Should we start including environmental services in the expenses column?
The US exports (as of 2010) $115bn worth of agricultural products to the rest of the world, a result of a positive agricultural trade balance. In the 21st Century the US enjoys a rich and varied diet that includes fruits, vegetable and a wide array of animal products. This is part of what makes the quality of life so high and the money to be made from agricultural produce is a big driver in the American economy: while only 2% of the workforce is employed directly in farming, a full 15% is in employment, logistics, supply, retail, because of a successful agricultural industry.However, there is a hidden helping hand that is all too often taken for granted – the environment. The value of environmental services is often overlooked and not included in the profit-loss statements of any enterprise. This is despite the fact that they are immensely important, providing services such as flood protection, pest control, and pollination, and increasingly under threat.
Indeed worldwide, it is estimated that about 40% of all agricultural land is degraded in some way or another due to desertification caused by soil erosion, the build-up of salt due to bad irrigation practices, or the loss of animals and insects to pollinate crops. In fact, the loss of pollinators in particular is a huge threat to the production of many crops, from apples and aubergines, to tomatoes and peas.
Currently it is not included in the expenses column due to its current status as a ‘free’ service provided by the environment, for our benefit. However, the recent decline in bees – a primary pollinator in the US – and other pollinating insects due to widespread use of pesticides and diseases like colony collapse disorder means this may not always be the case. The increased pressure placed on the remaining natural habitat will only speed up the pace of this decline.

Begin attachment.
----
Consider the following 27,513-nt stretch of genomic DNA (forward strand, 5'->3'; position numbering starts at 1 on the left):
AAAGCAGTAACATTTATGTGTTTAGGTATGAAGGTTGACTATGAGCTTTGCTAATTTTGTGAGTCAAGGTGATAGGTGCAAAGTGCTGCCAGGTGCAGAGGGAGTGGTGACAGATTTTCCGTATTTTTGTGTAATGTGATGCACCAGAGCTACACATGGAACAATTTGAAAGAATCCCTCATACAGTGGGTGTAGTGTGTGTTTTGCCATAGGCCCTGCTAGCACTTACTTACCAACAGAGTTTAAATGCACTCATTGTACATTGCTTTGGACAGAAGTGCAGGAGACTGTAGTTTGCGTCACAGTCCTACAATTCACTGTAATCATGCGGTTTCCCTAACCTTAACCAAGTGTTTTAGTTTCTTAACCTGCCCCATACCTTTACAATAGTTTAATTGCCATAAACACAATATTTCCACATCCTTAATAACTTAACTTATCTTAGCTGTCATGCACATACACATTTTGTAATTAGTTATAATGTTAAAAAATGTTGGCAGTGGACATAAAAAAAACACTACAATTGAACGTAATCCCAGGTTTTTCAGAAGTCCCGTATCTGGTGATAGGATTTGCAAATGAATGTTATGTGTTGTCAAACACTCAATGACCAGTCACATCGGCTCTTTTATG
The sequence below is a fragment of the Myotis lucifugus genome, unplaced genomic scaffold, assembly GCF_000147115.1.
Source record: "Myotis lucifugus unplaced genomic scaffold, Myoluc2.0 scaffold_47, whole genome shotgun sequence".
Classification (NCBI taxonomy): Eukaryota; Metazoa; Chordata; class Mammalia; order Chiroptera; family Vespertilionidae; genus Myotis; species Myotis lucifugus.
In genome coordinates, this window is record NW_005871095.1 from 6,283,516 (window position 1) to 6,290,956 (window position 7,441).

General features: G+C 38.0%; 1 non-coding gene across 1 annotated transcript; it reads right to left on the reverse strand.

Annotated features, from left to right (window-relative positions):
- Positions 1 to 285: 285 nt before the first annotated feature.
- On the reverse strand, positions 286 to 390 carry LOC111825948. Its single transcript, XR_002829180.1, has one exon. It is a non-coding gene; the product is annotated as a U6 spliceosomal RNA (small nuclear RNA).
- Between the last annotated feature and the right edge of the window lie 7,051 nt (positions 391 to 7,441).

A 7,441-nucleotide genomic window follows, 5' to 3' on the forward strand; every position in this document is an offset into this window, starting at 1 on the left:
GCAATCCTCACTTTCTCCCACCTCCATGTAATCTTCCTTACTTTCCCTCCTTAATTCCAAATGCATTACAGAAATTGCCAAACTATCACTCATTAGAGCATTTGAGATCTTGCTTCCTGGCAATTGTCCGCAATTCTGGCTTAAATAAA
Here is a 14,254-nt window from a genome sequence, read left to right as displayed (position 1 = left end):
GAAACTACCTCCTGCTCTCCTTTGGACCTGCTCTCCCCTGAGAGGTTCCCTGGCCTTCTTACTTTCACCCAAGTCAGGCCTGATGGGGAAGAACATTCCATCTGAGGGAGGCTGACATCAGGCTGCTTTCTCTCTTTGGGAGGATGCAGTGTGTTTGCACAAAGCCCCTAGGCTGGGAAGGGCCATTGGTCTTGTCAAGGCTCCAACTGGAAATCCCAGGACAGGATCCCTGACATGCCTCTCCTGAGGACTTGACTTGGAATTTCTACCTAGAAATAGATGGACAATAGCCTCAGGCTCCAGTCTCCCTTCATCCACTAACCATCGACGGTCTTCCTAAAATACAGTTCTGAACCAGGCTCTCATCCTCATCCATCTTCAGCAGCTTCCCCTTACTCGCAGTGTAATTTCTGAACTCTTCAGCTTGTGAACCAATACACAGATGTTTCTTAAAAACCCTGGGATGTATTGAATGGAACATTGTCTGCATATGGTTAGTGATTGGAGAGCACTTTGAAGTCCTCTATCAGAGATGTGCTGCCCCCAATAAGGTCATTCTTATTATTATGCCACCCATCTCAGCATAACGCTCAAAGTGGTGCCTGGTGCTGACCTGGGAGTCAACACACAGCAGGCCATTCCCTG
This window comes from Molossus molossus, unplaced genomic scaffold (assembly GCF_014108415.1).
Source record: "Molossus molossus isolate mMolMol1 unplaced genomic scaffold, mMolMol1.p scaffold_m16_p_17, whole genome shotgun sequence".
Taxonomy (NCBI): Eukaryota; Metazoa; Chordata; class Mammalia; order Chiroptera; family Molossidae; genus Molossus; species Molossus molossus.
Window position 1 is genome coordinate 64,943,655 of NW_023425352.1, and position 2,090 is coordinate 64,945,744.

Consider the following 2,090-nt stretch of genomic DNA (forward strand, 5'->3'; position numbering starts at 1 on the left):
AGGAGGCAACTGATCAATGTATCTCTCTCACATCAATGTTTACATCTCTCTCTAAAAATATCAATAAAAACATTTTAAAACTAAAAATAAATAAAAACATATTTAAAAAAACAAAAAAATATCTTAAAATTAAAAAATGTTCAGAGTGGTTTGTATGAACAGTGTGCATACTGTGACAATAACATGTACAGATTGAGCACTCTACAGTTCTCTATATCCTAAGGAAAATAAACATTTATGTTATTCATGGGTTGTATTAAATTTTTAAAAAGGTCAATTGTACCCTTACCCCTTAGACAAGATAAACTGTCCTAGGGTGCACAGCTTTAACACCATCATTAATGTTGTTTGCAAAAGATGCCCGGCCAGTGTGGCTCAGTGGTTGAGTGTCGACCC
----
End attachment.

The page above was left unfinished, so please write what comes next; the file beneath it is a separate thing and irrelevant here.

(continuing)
Simple things can be done to remedy the situation. By leaving intact areas of natural forest or grassland, or by leaving the edges or strips of a field to ‘wild’ and produce shrubs and wildflowers, natural habitat can co-exist with development to the benefit of both human and animals. This not only provides a home for pollinators but also predatory species who feed on pests – reducing our reliance on pesticides.
It is estimated that if humans were to replace bees as pollinators in the United States it would cost a staggering $90,000,000,000. With this in mind, it is clear the only sensible economic option is to ensure the protection of the environment, and thus the services it provides. Spending a little extra now – and it need not be a huge amount – is an ‘investment’ in future crop yields. Currently many ecosystems are on the verge of collapse – leaving us without the rich soils, consistent water supply, and vibrant food-chains that ensure a healthy agricultural output. There is not just an ethical dilemma to contend with when thinking about environmental issues but in many cases a heavy financial one too.
By: Adam Faust
Founder Deep Blue Financial, Northbrook IL